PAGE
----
Top 5 Tips for Surviving Spring Allergies
Following the winter thaw, as we get further into Wisconsin’s spring, flowers bloom and trees begin to bud. Most of us can’t wait to get outside and enjoy the warmer weather. But if you have seasonal allergies, the coughing, sneezing and congestion can leave you indoors and miserable. Here are some tips to help you relieve the symptoms of spring allergies without a trip to the doctor’s office.
1. Avoid Allergy Triggers
Take the steps below to avoid allergy triggers.
• Avoid hanging laundry on the clothesline to dry
• Remove clothes and shower after coming in from outside
• If possible, have someone else mow the lawn and tend to the garden
• Stay indoors on dry, windy days (the best time to go outside is after it rains)
• Wear a dust mask when doing outdoor chores
2. Watch Pollen Counts
Make sure to watch the news for pollen forecasts. If the forecast calls for high pollen counts, try taking allergy medication before you show any symptoms. Plus, remember to close your windows and doors when pollen counts are high. If you have to go outside, avoid venturing out in the mornings, when pollen is highest.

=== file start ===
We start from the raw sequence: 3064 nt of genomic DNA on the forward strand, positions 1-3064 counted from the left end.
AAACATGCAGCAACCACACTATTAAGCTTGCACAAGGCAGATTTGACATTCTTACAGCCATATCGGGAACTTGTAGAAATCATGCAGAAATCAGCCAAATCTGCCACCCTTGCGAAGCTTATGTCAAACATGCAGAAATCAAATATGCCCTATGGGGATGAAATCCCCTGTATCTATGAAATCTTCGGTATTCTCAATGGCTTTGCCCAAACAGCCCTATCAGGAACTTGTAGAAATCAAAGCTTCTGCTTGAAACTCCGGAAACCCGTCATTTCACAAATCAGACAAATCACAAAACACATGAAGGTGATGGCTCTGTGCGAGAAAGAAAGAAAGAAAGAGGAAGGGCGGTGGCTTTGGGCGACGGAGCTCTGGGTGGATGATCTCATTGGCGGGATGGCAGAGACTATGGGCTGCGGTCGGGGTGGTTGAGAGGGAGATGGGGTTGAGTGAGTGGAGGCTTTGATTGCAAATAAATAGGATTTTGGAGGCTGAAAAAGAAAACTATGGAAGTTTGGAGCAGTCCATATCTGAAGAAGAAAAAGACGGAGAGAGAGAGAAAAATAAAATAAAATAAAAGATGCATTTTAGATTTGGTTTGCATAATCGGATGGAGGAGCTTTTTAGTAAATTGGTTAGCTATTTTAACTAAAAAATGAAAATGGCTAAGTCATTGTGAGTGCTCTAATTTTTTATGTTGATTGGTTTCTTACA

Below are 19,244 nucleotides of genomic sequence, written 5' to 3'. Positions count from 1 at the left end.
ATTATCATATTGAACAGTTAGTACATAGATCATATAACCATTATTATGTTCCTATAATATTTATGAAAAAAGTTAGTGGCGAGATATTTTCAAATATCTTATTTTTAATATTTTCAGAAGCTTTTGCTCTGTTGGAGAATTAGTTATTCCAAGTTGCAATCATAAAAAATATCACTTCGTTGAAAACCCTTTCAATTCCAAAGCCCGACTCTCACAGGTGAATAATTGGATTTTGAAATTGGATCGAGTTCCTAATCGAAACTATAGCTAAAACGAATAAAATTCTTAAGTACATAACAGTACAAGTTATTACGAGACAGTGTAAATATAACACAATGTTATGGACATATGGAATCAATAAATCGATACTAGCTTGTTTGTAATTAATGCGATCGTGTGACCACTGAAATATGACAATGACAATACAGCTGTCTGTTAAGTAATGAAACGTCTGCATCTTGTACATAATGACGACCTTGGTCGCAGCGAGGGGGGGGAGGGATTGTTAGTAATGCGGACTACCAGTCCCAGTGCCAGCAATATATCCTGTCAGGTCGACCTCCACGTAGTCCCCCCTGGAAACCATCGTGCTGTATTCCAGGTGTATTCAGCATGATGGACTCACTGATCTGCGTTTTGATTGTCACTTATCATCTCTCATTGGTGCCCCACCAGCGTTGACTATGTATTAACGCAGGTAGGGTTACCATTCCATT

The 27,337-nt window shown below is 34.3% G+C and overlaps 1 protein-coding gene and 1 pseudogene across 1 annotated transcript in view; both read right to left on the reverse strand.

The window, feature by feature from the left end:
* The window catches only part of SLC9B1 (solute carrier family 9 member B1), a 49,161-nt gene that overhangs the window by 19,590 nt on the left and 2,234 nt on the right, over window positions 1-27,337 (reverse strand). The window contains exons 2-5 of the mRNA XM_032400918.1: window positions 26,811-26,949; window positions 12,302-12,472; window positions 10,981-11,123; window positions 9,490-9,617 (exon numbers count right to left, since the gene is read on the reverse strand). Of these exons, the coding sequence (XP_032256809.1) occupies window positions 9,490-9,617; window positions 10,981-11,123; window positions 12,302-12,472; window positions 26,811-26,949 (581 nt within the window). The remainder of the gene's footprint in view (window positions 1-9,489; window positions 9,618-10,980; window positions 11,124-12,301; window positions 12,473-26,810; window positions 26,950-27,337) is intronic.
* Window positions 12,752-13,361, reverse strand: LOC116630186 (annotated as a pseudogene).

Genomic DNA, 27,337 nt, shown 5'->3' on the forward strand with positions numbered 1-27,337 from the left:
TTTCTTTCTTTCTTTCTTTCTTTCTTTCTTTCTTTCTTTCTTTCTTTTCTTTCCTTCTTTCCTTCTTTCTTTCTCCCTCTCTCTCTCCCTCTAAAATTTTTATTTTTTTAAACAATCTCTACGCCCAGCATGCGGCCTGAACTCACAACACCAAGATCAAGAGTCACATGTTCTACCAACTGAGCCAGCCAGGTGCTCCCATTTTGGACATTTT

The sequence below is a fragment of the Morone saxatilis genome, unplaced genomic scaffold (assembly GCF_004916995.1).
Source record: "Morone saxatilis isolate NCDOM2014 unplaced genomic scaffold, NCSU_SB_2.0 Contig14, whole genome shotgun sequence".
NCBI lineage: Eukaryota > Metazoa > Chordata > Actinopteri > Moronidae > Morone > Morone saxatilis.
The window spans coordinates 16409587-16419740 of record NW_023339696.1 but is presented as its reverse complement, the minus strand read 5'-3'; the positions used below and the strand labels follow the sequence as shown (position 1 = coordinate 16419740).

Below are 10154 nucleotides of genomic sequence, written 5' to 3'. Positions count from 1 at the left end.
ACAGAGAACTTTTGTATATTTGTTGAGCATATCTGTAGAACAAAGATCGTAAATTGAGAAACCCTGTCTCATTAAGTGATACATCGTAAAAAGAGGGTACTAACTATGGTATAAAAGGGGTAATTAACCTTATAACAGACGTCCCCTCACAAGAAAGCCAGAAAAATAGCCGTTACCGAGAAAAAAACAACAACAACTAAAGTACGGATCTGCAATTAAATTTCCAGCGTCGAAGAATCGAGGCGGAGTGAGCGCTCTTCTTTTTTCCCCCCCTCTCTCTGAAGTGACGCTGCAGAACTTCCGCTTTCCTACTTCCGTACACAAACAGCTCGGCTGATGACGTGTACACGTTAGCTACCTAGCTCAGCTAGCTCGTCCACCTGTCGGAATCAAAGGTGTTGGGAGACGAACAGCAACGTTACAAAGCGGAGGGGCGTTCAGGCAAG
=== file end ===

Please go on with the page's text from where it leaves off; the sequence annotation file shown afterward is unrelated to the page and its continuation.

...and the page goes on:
3. Keep Indoor Air Clean
There really is no way to keep all pollen out of your home, but you can reduce their presence by running your air conditioning. Also, try to use high-efficiency filters and change them regularly. Remember, running the air conditioning in your car will help reduce your exposure to pollen, too.
4. Rinse Your Sinuses
For effective and inexpensive relief from congestion, rinse your nasal passages with distilled, sterile saline solution. Rinsing will flush out mucus and allergens from your nose. Try using a squeeze bottle or Neti pot, usually found at any local pharmacy.
5. Try Over-the-Counter Medication
Several nonprescription medications can help ease allergy symptoms, including antihistamines, decongestants and nasal sprays. For many people, over-the-counter medications are enough to help ease symptoms. If you can’t seem to clear up your allergies, talk to your doctor. He or she will help you find additional treatment options for your seasonal allergies.